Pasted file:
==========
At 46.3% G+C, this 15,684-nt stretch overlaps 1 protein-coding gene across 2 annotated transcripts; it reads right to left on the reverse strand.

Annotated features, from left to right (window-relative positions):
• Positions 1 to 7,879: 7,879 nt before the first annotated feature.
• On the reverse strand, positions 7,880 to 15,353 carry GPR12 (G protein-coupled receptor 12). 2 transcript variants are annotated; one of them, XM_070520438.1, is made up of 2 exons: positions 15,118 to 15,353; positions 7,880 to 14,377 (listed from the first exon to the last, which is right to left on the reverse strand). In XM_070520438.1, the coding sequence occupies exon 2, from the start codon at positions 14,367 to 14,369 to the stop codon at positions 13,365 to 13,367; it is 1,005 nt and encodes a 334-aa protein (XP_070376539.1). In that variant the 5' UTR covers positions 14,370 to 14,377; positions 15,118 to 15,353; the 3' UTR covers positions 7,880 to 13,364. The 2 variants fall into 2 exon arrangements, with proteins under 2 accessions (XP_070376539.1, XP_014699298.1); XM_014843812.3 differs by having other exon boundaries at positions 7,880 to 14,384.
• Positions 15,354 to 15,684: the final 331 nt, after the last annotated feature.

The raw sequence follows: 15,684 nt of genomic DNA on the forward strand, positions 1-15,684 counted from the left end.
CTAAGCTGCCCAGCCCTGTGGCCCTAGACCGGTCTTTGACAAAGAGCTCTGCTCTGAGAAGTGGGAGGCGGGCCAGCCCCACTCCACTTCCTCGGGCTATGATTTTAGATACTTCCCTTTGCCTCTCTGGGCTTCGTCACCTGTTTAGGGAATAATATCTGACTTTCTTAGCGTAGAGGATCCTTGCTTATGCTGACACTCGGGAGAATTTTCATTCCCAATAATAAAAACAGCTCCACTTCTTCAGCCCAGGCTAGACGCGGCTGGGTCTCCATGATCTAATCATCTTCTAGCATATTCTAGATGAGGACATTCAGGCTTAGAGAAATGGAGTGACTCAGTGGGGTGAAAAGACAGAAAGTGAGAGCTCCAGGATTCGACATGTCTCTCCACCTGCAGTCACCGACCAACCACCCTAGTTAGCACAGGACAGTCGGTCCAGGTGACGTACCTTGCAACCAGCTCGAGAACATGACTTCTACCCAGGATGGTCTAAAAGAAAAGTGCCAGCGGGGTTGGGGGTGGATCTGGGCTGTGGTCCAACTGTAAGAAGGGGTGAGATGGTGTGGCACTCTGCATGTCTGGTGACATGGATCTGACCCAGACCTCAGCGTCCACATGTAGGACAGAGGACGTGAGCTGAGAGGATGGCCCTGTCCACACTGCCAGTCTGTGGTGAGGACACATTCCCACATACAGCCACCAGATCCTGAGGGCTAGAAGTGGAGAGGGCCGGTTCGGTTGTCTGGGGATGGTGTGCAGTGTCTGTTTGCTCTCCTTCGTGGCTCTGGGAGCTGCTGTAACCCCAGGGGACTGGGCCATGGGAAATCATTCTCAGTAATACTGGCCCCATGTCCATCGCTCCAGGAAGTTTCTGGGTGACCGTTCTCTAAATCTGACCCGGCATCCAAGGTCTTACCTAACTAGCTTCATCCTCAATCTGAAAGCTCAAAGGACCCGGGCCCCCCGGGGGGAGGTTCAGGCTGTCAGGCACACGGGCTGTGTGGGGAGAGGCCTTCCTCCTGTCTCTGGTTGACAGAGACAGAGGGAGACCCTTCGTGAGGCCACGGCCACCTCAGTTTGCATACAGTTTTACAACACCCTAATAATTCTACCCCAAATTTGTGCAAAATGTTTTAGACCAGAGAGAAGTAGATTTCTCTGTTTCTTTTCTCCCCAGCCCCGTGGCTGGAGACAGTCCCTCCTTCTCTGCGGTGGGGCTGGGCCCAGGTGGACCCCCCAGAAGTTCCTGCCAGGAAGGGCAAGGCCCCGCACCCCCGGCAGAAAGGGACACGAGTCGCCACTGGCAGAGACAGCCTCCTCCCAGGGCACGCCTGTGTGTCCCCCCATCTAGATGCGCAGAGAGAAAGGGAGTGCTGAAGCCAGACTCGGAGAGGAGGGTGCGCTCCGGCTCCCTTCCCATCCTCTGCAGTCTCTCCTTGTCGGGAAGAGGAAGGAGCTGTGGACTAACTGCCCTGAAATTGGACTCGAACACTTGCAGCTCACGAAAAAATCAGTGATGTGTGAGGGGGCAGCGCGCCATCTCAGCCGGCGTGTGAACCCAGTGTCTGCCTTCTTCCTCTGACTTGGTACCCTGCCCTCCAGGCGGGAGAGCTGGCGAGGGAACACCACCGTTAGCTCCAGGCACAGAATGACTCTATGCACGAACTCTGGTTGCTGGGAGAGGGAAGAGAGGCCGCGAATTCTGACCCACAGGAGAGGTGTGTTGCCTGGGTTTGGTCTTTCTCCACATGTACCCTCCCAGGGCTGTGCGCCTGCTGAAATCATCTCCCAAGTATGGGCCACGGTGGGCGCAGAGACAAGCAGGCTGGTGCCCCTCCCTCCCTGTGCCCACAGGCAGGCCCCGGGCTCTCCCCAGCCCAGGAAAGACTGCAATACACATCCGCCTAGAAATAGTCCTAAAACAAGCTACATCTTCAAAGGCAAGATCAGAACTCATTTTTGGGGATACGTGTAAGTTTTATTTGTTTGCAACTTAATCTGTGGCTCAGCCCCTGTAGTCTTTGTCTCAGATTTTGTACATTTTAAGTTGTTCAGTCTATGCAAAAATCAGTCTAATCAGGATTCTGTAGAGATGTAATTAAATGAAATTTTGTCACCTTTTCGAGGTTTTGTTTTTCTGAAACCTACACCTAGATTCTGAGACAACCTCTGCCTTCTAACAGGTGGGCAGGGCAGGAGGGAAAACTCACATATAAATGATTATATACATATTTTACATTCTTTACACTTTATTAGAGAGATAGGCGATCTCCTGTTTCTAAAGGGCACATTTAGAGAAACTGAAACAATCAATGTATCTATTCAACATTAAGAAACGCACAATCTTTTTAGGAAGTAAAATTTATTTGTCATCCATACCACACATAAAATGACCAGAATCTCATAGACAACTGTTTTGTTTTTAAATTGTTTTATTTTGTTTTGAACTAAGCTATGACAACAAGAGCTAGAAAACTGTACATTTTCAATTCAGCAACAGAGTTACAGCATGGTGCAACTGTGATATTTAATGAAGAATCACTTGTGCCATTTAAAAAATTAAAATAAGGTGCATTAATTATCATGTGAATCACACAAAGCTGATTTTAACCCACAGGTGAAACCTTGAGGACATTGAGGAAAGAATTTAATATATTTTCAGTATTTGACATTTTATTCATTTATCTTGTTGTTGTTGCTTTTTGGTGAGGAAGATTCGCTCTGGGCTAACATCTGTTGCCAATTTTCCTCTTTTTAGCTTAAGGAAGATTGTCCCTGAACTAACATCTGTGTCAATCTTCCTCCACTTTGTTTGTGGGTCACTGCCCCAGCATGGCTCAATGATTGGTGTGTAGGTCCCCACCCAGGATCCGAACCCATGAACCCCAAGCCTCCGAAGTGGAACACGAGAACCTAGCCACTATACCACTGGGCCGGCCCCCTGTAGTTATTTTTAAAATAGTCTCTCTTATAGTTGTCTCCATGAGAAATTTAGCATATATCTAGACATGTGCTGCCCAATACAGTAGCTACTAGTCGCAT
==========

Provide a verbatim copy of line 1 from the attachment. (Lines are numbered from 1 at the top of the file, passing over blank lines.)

At 46.3% G+C, this 15,684-nt stretch overlaps 1 protein-coding gene across 2 annotated transcripts; it reads right to left on the reverse strand.